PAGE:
No Dark In Sight: A Photo Exhibit On Light Pollution

Jan 11, 2018

For a while now, Bill Davis has been having trouble sleeping.

“I found myself waking up a lot at night and not necessarily always knowing why,” said the Western Michigan University associate professor of art.

“As a photographer, I am bound to these days to the digital environment — which means having a laptop and being exposed to blue light.”

"We need to value natural darkness as much as we value natural or artificial light"

After hours of looking at that light, it started messing with his sleep patterns. You see, artificial light confuses our bodies into thinking that we should still be awake.

But as a photographer, Davis says he was always taught to see light as a friend.

“So I kind of had this crisis. I now see artificial light as a frenemy,” he said.

In his photo exhibit “No Dark In Sight,” Davis takes a critical look at this frenemy. His work will be on display this month at two locations in Kalamazoo — WMU's Office of Sustainability and Diekema Hamann Architecture in downtown Kalamazoo.

For the project, Davis snapped nighttime photos in Kalamazoo, Chicago, Cincinnati, northern Kentucky, and numerous stops in between. Some are textbook examples of light pollution — like a photo Davis took from a Lake Michigan beach that shows an orange glow coming off the Chicago skyline.

The Festival of Lights at the Cincinnati Zoo in Ohio, December 2016
Credit Bill Davis

Many of Davis’s photos help us to think about light pollution in places that we never thought of before — like a holiday light display at the Cincinnati Zoo.

“Trees that are so gagged with Christmas lights, you can’t even tell it’s a tree anymore,” said Davis describing one of his photos. 

Davis says this photo shows how artificial light can be both beautiful and grotesque.

“I understand the relationship of light to celebration. I understand the cultural metaphors for light and darkness," he said. "I think we need to value natural darkness as much as we value natural or artificial light.”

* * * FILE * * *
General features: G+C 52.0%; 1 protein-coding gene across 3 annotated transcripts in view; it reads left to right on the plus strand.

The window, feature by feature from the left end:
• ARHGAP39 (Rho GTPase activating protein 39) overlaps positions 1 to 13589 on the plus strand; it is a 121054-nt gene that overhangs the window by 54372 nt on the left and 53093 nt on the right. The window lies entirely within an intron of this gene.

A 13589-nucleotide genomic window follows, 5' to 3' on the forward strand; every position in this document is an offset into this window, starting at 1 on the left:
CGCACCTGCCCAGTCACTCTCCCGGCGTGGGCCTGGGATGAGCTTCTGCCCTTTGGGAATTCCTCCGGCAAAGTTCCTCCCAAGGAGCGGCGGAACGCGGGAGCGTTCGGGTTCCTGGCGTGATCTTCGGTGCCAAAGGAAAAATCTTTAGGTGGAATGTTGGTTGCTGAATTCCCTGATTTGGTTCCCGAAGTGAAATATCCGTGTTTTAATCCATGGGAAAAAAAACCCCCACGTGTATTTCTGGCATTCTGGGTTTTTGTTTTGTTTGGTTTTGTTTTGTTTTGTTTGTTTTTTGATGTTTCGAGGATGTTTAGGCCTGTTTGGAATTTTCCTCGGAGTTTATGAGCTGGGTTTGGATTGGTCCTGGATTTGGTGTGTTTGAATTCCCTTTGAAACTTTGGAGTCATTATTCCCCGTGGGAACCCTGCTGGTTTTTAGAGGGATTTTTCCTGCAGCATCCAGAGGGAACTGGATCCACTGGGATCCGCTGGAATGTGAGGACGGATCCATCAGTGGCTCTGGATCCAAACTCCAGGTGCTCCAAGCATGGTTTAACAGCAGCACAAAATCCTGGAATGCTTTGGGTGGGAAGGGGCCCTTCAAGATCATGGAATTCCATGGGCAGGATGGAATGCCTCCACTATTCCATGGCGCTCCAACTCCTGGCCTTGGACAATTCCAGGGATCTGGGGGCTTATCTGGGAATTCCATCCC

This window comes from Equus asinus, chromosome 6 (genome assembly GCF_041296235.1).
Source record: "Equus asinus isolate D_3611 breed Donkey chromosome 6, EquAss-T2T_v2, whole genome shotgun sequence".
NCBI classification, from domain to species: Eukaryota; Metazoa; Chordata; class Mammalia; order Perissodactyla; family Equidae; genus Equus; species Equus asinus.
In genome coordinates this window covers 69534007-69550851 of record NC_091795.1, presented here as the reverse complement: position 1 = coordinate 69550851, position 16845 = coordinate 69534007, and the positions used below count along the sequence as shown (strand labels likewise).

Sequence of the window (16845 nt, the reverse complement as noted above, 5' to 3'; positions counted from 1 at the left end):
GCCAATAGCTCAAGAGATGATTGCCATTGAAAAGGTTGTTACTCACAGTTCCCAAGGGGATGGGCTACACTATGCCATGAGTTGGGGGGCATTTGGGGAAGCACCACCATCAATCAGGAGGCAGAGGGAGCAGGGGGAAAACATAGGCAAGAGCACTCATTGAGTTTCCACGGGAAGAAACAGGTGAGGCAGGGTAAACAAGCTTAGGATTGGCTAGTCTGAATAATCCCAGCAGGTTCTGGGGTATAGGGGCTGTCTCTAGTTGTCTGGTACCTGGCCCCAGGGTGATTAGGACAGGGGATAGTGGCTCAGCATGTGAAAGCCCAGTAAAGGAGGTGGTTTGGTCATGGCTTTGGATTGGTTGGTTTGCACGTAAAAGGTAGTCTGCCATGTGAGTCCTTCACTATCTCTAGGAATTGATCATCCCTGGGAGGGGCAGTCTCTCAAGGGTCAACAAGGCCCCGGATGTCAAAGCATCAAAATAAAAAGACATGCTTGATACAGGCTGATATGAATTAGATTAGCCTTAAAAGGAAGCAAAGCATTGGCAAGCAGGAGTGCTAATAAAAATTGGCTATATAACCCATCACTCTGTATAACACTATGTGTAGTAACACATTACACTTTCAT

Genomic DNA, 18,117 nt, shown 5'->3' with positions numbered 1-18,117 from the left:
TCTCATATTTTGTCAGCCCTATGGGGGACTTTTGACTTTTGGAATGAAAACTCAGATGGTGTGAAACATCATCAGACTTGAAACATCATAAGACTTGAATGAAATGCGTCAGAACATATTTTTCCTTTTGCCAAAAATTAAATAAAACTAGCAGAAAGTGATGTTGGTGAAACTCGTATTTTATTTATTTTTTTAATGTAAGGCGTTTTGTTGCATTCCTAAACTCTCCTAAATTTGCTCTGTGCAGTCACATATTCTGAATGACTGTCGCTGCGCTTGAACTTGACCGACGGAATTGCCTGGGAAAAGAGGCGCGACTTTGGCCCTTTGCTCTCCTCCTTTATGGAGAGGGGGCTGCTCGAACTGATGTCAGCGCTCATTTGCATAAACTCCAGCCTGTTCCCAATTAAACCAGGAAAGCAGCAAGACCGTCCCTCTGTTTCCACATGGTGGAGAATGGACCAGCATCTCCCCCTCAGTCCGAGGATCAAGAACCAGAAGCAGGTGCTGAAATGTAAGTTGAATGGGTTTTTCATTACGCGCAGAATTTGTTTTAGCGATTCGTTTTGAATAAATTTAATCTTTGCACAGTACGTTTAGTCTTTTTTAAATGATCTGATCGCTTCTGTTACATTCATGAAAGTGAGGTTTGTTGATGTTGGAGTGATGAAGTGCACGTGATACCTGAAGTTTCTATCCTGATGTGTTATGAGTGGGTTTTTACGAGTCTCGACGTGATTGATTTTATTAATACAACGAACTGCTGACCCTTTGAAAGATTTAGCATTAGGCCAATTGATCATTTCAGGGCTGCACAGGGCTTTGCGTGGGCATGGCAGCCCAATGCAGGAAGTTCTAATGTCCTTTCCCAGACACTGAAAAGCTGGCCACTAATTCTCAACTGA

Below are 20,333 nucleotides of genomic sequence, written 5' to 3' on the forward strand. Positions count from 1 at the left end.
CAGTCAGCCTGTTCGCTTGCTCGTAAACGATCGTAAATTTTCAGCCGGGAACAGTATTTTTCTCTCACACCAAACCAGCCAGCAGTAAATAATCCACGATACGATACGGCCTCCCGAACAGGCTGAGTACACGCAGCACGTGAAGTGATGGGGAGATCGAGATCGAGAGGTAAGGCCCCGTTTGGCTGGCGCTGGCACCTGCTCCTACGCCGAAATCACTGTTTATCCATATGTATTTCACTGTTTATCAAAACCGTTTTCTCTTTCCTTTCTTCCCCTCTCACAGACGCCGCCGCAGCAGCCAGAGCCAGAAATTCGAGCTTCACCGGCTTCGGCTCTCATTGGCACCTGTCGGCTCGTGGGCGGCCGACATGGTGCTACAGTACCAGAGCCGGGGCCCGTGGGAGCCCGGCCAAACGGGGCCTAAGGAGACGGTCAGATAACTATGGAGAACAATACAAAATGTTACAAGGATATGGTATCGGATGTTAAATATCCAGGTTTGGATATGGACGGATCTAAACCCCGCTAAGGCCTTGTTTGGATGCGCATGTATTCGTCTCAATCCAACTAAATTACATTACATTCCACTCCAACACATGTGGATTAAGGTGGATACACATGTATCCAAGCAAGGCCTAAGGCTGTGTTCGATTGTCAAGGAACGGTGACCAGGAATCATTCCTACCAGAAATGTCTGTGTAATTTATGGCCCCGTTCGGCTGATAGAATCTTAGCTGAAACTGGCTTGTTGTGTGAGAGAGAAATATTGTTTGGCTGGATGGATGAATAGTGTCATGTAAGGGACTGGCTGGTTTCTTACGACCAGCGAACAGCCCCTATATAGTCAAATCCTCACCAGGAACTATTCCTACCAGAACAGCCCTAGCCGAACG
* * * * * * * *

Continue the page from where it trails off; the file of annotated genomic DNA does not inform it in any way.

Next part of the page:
Artificial light at night doesn’t just mess with your sleep cycle, says Davis. According to the International Dark-Sky Association, light pollution also increases your risk for obesity, depression, diabetes, and breast cancer. This is an especially big problem for people that work overnight.

It’s likely going to get worse as more people start using brighter LED lightbulbs. Davis says because he’s been staying up late taking pictures, he’s experiencing some of the same health issues as third shift workers.

“Even when I’m speaking to you right now, I’m a bit tired because I’ve been going out in this crazy cold weather in January to photograph,” said Davis. 

He says this time of year the skies are especially well-lit in Michigan because of light reflecting off the snow.

In addition to his photos from the Midwest, Davis is also planning to visit two places that are drastically different when it comes to lighting. The first is Las Vegas, what NASA calls the brightest spot on Earth. The second is Machu Picchu in Peru.

“Incans — and much of what they did is still available for us to consume — used and managed light to propel their culture in I think much more natural and reasonable ways,” Davis said.

A Kalamazoo baseball field at night near Western Michigan University's campus, October 2016
Credit Bill Davis

What’s unreasonable? Davis points to a photo he took of a baseball field in Kalamazoo.

“It’s almost impossible to tell it was shot at 11:14 p.m. in the evening and oddly there’s no one in it,” he said.

Davis says that, for our health, we need to think critically about what places we choose to light and when it’s time to switch off.